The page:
BSD-licensed Sort Utility (GNU sort(1) Replacement)

FreeBSD port of BSD sort(1) URL:
IEEE Std 1003.1-2008 sort(1) specification URL:

Contact: Oleg Moskalenko <>
Contact: G�bor K�vesd�n <>

BSD sort(1) has been made the default sort utility in 10-CURRENT. It is compatible with the latest GNU sort(1), version 8.15, except that the multi-threaded mode is not enabled by default.

Open tasks:

  1. When the track record of the BSD sort(1) allows, remove GNU sort(1) from -CURRENT.
  2. Improve reliability of the multi-threaded sort and investigate the possibility of making it the default compilation mode.
  3. Investigate possibility of factoring out the sort functionality into a standalone library so that other utilities can also make use of it.

FreeBSD Haskell Ports

FreeBSD Haskell wiki page URL:
FreeBSD Haskell ports repository URL:

Contact: G�bor P�LI <>
Contact: Ashish SHUKLA <>

We are proud to announce that the FreeBSD Haskell Team has updated the Haskell Platform to 2012.2.0.0, GHC to 7.4.1 as well as updated existing ports to their latest stable versions. We also added a number of new Haskell ports, and their count in FreeBSD Ports tree is now 336.

Open tasks:

  1. Test GHC to work with clang/LLVM.
  2. Add an option to the lang/ghc port to be able to build it with already installed GHC instead of requiring a separate GHC bootstrap tarball.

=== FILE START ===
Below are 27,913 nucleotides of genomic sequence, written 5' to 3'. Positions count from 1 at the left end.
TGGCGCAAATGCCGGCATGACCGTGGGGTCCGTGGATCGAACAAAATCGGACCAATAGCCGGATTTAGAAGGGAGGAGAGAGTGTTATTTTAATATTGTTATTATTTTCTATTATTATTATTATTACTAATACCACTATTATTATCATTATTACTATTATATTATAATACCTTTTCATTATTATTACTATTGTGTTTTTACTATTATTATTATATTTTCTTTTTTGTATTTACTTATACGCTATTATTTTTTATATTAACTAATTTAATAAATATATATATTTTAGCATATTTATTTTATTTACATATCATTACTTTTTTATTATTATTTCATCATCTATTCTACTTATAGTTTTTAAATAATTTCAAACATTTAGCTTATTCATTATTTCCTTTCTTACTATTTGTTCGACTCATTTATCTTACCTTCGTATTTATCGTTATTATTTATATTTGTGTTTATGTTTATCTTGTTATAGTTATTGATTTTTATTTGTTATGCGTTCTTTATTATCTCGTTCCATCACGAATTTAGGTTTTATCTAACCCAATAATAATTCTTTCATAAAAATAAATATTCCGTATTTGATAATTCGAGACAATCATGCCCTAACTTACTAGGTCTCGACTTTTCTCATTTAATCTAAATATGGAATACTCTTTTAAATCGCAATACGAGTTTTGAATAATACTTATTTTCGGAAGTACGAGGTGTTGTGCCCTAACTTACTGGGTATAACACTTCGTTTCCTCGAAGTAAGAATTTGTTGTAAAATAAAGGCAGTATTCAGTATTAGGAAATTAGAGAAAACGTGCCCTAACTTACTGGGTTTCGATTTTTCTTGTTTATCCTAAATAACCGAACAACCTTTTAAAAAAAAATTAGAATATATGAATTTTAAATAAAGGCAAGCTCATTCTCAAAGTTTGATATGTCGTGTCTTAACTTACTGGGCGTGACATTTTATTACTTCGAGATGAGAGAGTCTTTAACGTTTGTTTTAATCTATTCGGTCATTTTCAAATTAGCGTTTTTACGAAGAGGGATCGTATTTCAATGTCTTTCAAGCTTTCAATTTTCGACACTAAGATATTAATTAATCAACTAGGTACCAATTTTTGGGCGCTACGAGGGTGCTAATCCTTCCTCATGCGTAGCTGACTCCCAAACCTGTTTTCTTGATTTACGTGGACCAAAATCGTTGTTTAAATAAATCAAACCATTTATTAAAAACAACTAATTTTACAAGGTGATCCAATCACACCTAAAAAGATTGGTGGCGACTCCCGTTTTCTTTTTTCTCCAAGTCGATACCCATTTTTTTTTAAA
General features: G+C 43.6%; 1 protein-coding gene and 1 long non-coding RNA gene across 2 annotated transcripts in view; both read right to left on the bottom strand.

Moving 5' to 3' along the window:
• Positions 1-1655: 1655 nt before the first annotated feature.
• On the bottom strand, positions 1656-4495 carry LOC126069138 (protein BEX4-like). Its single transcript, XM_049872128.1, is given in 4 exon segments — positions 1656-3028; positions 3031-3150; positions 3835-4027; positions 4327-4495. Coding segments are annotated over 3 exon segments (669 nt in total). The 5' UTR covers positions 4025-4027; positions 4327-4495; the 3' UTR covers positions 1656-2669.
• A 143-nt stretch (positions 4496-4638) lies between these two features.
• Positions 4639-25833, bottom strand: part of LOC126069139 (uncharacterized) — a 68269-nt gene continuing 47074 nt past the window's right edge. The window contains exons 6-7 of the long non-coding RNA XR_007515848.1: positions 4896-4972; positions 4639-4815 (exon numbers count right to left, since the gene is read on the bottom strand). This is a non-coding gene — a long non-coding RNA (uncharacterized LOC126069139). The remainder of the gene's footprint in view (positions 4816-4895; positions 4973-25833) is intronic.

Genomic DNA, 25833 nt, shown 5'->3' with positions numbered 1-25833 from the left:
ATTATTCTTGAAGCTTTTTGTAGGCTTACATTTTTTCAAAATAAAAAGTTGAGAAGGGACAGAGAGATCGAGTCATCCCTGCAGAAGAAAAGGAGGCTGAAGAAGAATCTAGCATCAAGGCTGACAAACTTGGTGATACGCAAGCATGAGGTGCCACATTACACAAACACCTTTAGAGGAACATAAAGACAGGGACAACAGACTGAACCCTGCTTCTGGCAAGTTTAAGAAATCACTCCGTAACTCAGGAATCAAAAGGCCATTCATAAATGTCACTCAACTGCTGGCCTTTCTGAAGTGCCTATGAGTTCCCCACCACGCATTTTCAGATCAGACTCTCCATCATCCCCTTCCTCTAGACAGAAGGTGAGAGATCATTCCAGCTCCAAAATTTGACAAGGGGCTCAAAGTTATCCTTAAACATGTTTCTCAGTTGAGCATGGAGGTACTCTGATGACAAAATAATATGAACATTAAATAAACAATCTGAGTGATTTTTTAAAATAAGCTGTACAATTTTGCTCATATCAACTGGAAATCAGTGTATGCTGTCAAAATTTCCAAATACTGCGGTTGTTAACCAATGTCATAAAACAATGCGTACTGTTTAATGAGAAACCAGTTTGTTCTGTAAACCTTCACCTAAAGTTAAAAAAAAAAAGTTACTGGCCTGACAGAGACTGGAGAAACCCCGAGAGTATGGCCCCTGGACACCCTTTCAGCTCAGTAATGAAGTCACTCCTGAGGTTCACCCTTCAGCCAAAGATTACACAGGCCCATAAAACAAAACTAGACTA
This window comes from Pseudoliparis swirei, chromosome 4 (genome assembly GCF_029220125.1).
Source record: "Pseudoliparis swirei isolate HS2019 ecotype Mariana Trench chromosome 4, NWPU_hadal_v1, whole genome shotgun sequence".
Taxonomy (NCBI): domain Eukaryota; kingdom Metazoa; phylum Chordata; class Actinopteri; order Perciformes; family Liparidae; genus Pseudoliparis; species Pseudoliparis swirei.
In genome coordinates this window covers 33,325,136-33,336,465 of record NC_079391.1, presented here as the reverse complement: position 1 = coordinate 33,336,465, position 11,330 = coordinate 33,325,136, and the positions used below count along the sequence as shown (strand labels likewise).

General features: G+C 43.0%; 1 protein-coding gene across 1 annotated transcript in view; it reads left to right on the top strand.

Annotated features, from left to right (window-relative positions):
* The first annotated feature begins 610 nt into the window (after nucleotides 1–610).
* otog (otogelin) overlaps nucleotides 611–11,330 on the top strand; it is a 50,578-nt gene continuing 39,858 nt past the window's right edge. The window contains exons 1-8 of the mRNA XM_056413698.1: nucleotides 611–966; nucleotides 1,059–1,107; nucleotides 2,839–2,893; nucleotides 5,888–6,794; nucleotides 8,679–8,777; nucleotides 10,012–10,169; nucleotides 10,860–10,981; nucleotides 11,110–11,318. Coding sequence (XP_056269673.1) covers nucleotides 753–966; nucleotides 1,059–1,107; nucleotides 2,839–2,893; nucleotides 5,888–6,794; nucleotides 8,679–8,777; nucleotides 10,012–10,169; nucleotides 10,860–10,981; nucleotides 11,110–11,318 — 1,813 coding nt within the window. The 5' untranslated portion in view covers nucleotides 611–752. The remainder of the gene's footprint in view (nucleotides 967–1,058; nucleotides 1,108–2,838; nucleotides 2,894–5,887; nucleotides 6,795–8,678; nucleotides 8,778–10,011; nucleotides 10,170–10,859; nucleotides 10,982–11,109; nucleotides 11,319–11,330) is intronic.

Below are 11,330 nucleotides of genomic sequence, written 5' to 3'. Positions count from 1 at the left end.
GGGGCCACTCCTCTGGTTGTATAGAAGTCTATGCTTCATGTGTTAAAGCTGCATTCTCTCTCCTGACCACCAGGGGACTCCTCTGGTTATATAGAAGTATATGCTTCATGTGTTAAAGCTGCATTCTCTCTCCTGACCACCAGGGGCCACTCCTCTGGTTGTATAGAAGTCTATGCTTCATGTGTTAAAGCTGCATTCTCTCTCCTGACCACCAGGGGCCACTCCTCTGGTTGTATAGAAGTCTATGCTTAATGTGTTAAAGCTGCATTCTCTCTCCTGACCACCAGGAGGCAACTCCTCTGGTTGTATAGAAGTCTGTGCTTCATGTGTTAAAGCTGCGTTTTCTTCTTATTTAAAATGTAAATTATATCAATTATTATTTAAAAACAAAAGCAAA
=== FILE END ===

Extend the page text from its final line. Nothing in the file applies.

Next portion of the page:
3. Commit pending Haskell ports to the FreeBSD Ports tree.
  4. Add more ports to the Ports Collection.


KDE/FreeBSD home page URL:
area51 URL:

Contact: KDE FreeBSD <>

The team has made many releases and upstreamed many fixes and patches. The latest round of releases include:

  • KDE SC: 4.8.3, 4.8.4 (in ports) and 4.8.95 (in area51)
  • Qt: 4.8.1, 4.8.2
  • PyQt: 4.9.1; SIP: 4.13.2; QScintilla 2.6.1
  • KDevelop: 2.3.1; KDevPlatform: 1.3.1
  • Calligra: 2.4.2, 2.4.3
  • Amarok: 2.5.90 (in area51)
  • CMake: 2.8.8
  • Digikam (and KIPI-plugins): 2.6.0

As a result — according to PortScout — kde@ has 393 ports, of which 91% are up-to-date.

The team is always looking for more testers and porters so please contact us and visit our home page.

Open tasks:

  1. Test KDE SC 4.8.95.
  2. Test KDE PIM 4.8.95.
  3. Update out-of-date ports, see PortScout for a list.


Git Repository URL:

Contact: David Naylor <>

Since the last update there has been 2 feature releases and 4 bug-fix releases. A highlight of the changes made:

  • Support has been added for:
    • -j: controlling concurrency per stage
    • pkgng: next generation package manager
    • installing packages via repository
    • dynamic defaults (loaded from /etc/make.conf)
    • new options framework (aka OptionsNG)
  • Some of the fixes include:
    • correct assertions
    • correct build logic
    • retry when kevent receives EINTR
    • correctly detecting installed ports
    • many fixes in the build logic

A benchmark was run timing portbuilder against a standard ports build of KDE (x11/kde4) in a clean chroot(8) environment. Portbuilder achieved a build time of 2:21:16 compared to ports build time of 4:47:21 for an decreased build time of 51% from using portbuilder.



Contact: Bernhard Froehlich <>

There was good progress in the last half a year and a lot of support from different parties to make redports a stable and fast service.

A long known security concern within tinderbox was raised at the BSD-Day in Vienna which was addressed by beat. That improves security and isolation of the concurrent running jobs a lot and gives me peace of mind.

We also recently got two beefy machines from the FreeBSD Foundation which increases computing power a lot. So no more backlogs and your jobs finish much quicker.